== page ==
With so many powerful people and news organizations fully invested in the murder-by-MAGA-mob narrative, a new excuse to blame Trumpists for Sicknick’s death was quickly concocted.
Enter George Tanios and Julian Khater.
On March 15, the Justice Department announced in a press release that the pair had been arrested for spraying Sicknick and two other officers. The latest twist, eagerly echoed by the media, was that Sicknick died of a reaction to chemical spray.
Even though Tanios wasn’t accused of using the pepper spray—he told me they brought the spray to Washington over fears Antifa and Black Lives Matter activists would attack Trump supporters as they did after the Million MAGA March on November 14, 2020—a magistrate judge denied bond on March 22. “I don’t think I have ever seen anything play out in a way that was more dangerous to our community,” Judge Michael Aloi said of the Capitol protest.
In May, D.C. District Judge Thomas Hogan, a Reagan appointee, again denied Tanios’ release. Tanios and Khater, Hogan said, “attacked uniformed police officers and I can’t get around that.”
For four months—the first month was spent in West Virginia jails—Tanios lived at the D.C. Correctional Treatment facility, part of which is used solely to detain January 6 defendants. He described to me, as many have, the overall camaraderie between the detainees. “I found my tribe there, like-minded individuals who love their country and support the flag like I do,” Tanios said. “The guys in there supported Trump because he was an outsider. We finally felt like we had an outsider fighting for us.” But many were in D.C. on January 6 to protest a rigged election, not necessarily to support the president. “They didn’t cheat him, they cheated us,” he told me.
Occasionally, the atmosphere with Tanios becomes tense. “People are being wrongly accused, they can’t get any response from their lawyers and judges keep kicking things down the road,” Tanios said. Detainees have reported lack of access to defense counsel, personal hygiene needs, religious services, and exercise. For months, detainees were kept in their cells for 23 hours a day.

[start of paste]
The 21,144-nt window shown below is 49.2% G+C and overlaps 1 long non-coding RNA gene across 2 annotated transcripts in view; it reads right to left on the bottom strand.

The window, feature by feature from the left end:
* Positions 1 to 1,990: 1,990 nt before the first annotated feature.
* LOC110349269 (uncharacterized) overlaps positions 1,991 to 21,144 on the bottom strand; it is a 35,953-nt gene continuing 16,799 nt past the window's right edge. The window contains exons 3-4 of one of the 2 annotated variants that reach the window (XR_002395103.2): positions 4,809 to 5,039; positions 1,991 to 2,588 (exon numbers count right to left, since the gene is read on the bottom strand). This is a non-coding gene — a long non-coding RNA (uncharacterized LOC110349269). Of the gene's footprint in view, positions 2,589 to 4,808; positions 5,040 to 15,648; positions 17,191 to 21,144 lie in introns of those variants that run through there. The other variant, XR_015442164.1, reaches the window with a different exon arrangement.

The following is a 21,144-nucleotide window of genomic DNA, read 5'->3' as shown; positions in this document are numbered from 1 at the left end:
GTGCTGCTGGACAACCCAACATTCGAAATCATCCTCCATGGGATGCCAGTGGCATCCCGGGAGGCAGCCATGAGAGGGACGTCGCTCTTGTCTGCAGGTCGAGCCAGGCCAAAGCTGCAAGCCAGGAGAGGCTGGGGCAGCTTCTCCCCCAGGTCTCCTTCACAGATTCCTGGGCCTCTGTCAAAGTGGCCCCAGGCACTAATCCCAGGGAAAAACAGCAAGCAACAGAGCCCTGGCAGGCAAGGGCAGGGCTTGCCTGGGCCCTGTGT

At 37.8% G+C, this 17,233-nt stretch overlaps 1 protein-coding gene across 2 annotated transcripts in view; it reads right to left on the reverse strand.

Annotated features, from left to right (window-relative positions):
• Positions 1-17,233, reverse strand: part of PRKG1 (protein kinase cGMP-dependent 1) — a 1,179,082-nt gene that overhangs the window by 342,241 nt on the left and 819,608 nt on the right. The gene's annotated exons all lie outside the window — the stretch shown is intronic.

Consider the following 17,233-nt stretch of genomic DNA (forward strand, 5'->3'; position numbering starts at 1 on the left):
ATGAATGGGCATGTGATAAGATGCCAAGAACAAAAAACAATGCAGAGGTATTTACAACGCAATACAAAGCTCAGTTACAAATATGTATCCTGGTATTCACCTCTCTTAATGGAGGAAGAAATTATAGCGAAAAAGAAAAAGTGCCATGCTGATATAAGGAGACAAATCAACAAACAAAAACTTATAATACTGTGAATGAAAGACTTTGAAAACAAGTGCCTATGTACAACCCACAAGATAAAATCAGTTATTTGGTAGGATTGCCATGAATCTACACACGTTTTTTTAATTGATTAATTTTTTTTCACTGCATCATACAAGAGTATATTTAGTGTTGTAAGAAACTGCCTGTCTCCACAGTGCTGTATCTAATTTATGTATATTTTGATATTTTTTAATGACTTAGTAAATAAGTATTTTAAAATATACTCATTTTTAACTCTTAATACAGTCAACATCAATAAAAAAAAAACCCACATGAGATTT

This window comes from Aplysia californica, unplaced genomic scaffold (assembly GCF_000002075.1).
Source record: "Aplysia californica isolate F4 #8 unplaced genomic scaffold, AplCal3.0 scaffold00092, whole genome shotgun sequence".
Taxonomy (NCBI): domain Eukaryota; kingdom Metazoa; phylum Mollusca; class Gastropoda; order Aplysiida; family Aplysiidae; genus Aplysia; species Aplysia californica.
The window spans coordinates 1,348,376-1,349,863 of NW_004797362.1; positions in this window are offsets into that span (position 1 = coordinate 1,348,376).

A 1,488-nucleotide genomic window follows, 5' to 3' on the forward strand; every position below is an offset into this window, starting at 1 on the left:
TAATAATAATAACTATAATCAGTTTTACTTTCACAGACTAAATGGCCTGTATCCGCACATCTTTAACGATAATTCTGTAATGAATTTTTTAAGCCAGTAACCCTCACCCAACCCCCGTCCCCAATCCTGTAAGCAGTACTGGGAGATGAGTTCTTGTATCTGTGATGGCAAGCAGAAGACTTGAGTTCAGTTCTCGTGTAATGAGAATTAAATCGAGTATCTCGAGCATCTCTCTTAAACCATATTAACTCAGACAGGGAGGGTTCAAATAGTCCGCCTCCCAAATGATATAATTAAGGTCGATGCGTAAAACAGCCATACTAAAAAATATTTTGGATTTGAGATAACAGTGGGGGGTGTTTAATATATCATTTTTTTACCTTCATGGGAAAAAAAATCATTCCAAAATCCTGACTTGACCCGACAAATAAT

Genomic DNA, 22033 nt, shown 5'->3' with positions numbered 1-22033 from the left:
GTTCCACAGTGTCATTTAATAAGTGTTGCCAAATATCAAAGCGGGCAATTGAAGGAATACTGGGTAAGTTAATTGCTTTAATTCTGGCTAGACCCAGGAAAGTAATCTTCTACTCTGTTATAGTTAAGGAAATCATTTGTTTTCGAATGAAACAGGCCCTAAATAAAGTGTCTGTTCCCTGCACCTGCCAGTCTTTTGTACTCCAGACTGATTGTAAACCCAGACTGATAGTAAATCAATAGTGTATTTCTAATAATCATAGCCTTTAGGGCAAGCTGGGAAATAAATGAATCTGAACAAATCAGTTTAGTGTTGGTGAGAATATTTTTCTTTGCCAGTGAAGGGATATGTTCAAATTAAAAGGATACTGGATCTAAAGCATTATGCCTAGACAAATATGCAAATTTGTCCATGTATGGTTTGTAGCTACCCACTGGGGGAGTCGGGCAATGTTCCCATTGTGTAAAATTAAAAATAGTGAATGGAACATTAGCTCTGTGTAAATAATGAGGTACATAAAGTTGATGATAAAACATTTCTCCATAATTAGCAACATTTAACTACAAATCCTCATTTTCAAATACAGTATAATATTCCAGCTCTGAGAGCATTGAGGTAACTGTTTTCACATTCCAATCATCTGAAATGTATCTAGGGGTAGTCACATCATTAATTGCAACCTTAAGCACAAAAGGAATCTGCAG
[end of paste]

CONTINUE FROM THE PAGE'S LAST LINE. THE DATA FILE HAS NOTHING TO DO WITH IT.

While Tanios was behind bars, the medical examiner’s office in April finally confirmed the cause of Sicknick’s death. He died of natural causes—two strokes caused by blood clots—not from an allergic reaction to any chemical.
Tanios received rare good news on August 9 when the D.C. Circuit Court of Appeals reversed Hogan’s detention order. (The court denied Khater’s appeal.) “We conclude that the district court clearly erred in determining that no condition or combination of conditions of release would reasonably assure the safety of the community.”
Tanios went home on August 20. But he’s far from free. Tanios has been on home incarceration for more than seven weeks and can’t work until a judge relaxes the terms of his release. The sandwich shop he operated for years has been shuttered since March; he thinks he can sell the equipment inside but not the restaurant itself.
“Who is going to buy a business with this name attached to it?” he asked.
Like every January 6 defendant, Tanios’ reputation has been crushed until he has a chance to clear his name in court. The day after his arrest, Airbnb sent Tanios an email with a link to a Washington Post article about him to explain why his account had been deactivated. DoorDash deplatformed his business in April.
“In the court of public opinion, we’ve all been destroyed,” Tanios told me. “The truth is going to come out, though, it has to.” No trial date, however, has been scheduled.
Unfortunately, millions of Americans will continue to believe Tanios somehow is responsible for what happened to Brian Sicknick, just like millions of Americans still believe Sicknick was killed in the line of duty by “insurrectionists.” Confronting a biased Beltway legal system is only half the battle for January 6 defendants; the court of public opinion is far less judicious or fair-minded.